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1 Chapter 5 Money and the Federal Reserve These slides supplement the textbook, but should not replace reading the textbook
2 What is barter? The practice of trading one good or service for another
3 What is a double coincidence of wants? A situation in which two traders are willing to exchange their products directly
4 What is currency? Anything that can be used to signify someone’s credit and someone’s debit in a financial transaction
5 What are the 4 basic functions of money? Medium of exchange Unit of account Store of value Standard deferred payment
6 What is a medium of exchange? Money is accepted in exchange for a good or service
7 What a unit of account? Money is used to compare the relative value of different goods and services
8 What is a store of value? Money is used as a means of saving
9 What is a standard of deferred payment? Money is used to keep track of the method and the amount of money is to be paid back in the future
10 What are the properties of money? Scarcity Portability Divisibility
11 What is commodity money? Anything that serves both as money and as a commodity
12 What is token money? Money that exceeds the value from which it was made, for example, quarters
13 What are examples of money? Federal Reserve Notes Coins Checks Travelers checks
14 What does the term liquidity mean? The easier something is to spend the more liquid it is, the more difficult it is to spend the less liquid it is
15 Which form of money is most liquid? It all depends on the circumstances
16 What is fiat money? Money not redeemable for any commodity; its status as money is conferred by the government
17 What is legal tender? Currency that constitutes a valid and legal offer of payment for debts
18 Does gold or silver back up our money? No, our money is not backed up by anything
19 What happened in 1968? U.S and a number of European nations stopped selling gold on the London market, allowing the market to freely determine the price of gold
20 What happened in 1971? From 1968 to 1971, only central banks could trade with the U.S. at $35/oz. Finally, in 1971, even this bit of gold convertibility died
21 Why does money have value? It is useful and relatively scarce
22 What determines the value of money? The general price level
23 Why are banks called depository institutions? Because they accept deposits from the public
24 What are commercial banks? Depository institutions that make loans to the public
25 What are demand deposits? Accounts at financial institutions that pay no interest and on which depositors can write checks to obtain their deposits
26 How do banks make profit? After interest paid or services rendered minus costs equals bank’s profit
27 Who were the first bankers? Goldsmiths in the middle ages
28 What is the Federal Reserve System? The central bank and monetary authority of the United States; known as “the Fed”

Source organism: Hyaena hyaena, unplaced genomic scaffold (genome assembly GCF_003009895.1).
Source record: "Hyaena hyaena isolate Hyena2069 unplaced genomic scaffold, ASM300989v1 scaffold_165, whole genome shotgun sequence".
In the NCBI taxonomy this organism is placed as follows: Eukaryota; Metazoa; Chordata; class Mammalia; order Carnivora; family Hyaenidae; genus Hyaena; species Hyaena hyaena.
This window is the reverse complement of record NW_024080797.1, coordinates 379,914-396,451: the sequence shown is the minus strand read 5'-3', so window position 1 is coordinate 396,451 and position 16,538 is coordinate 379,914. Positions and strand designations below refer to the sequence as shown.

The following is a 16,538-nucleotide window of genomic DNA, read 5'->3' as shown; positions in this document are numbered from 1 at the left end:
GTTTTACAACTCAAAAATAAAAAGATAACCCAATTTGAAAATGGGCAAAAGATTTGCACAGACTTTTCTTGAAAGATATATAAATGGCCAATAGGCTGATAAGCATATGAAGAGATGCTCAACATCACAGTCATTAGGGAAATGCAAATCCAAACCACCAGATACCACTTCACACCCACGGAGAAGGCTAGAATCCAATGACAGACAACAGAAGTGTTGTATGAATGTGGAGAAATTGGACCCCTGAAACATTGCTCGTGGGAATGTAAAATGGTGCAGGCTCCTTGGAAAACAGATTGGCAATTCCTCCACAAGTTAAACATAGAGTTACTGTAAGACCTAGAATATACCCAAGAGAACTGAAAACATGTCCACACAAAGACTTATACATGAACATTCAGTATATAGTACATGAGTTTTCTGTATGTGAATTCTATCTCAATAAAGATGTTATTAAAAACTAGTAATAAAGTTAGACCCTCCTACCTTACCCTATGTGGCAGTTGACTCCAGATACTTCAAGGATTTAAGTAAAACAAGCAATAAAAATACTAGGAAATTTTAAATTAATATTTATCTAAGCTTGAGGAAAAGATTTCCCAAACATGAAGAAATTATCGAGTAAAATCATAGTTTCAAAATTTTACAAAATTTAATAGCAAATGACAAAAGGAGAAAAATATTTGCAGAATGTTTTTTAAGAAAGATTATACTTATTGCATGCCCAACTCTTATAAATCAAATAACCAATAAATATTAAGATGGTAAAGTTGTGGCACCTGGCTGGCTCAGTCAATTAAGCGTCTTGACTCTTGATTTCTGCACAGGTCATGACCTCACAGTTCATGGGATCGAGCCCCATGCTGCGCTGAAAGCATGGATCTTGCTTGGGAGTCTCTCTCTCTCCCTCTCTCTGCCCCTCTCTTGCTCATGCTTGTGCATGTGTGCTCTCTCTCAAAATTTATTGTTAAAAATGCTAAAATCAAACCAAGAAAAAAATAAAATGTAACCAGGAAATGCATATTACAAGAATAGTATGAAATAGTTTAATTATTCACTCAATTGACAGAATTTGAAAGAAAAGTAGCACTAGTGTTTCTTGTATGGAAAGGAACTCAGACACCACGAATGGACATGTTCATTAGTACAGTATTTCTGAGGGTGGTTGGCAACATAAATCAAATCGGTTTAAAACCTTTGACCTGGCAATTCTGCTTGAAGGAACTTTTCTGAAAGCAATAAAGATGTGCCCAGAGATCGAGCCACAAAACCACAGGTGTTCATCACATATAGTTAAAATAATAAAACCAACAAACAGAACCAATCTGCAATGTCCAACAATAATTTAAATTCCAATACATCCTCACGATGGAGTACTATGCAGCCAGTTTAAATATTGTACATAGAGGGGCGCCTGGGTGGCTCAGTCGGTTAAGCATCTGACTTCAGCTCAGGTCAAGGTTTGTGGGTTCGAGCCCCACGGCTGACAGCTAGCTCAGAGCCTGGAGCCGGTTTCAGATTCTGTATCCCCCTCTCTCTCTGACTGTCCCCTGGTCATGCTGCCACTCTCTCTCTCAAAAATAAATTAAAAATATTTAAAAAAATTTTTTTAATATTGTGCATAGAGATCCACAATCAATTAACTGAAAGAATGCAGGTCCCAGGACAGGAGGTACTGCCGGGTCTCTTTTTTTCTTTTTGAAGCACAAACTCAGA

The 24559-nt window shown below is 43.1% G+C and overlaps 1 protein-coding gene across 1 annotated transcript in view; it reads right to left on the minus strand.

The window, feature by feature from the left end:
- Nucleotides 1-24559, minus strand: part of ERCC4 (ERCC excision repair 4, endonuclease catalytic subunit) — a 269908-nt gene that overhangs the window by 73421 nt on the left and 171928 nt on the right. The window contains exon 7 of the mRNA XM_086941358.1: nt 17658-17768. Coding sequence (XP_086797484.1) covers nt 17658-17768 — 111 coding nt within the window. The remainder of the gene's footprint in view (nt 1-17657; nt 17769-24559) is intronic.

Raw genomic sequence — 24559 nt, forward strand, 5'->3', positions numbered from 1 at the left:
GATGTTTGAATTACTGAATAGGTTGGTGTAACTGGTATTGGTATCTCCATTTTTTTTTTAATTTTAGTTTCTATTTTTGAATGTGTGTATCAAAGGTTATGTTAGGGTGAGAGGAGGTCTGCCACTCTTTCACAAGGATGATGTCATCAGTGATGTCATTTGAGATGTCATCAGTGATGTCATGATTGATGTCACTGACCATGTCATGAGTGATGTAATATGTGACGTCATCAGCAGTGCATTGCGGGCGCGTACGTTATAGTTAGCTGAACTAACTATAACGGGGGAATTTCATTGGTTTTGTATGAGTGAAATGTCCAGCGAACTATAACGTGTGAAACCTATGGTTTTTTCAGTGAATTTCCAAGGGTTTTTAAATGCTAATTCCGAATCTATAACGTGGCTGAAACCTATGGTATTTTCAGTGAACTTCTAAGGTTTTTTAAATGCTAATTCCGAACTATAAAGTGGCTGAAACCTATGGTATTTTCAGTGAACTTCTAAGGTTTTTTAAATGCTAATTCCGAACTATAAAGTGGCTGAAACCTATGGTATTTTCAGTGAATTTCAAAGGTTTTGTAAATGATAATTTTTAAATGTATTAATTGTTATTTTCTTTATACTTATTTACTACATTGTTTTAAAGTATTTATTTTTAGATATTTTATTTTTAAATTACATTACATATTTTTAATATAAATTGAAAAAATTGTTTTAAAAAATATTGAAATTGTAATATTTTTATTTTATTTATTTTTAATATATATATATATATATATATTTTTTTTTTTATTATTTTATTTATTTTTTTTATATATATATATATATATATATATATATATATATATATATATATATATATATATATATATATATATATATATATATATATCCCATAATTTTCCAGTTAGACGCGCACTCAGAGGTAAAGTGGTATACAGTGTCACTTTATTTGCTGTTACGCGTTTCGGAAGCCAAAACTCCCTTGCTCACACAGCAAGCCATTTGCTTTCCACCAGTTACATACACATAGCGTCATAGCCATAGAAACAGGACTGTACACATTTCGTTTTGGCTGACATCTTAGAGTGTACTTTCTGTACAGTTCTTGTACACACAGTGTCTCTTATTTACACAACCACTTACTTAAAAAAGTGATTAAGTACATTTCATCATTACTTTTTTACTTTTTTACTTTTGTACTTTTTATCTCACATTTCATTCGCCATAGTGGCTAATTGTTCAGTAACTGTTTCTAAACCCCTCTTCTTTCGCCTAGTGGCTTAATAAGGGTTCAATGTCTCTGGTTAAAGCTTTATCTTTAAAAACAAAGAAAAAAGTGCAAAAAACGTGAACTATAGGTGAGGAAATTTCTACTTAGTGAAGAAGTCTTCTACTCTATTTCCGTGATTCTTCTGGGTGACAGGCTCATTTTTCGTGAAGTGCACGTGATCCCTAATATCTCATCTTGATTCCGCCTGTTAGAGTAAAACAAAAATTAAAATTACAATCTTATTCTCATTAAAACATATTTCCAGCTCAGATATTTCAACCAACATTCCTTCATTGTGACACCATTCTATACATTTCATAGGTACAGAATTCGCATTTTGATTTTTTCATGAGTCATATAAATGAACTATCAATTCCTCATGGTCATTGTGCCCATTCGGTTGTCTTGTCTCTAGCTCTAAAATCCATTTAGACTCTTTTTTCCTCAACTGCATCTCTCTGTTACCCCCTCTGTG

29 What is the function of the Fed? To ensure the availability of enough money and credit in the banking system to support a growing economy
30 When was the federal reserve system established? The Federal Reserve Act of 1913
31 Does the Fed loan money to private companies? No, they only do business with financial institutions
32 Why would the Fed want to decrease the money supply? To lower inflation
33 Why would the Fed want to increase the money supply? To stimulate employment
34 How many Federal Reserve banks are there? The U. S. is divided into 12 Federal Reserve districts, each district has a Federal Reserve Bank
35 Who makes the decisions for the Federal Reserve? The Board of Governors and the Open Market Committee
36 How long do most board members serve? 14 years, after which they cannot serve again
37 How long does the chairman of the board serve? The Chairman serves 4 years, but can serve again
38 What is the Federal Open Market Committee? Made up of the 7 board members and 5 presidents of Federal Reserve Banks
39 What is the role of the Federal Open Market Committee? The FOMC makes decisions as to the buying and selling of government securities
40 Member Banks owns stock in Federal Reserve only national banks are required to be members
41 What do the letters FDIC stand for? The Federal Deposit Insurance Corporation
42 When was the FDIC established? 1933
43 What is the function of the FDIC? To ensure deposits in any banking institution that purchases FDIC insurance
44 How much are deposits insured for? Each account in a bank is insured up to $250,000 per depositor per bank
45 What is the name of the market where money is bought and sold? The loanable funds market
46 Why would the Fed want to expand the money supply? If we have unemployment the Fed wants to increase the money supply to stimulate employment
47 Why would the Fed want to contract the money supply? If we have inflation the Fed wants to decrease the money supply to bring down prices
48 What does the term liquidity mean? A measure of the ease with which an asset can be converted into money without significant loss in its value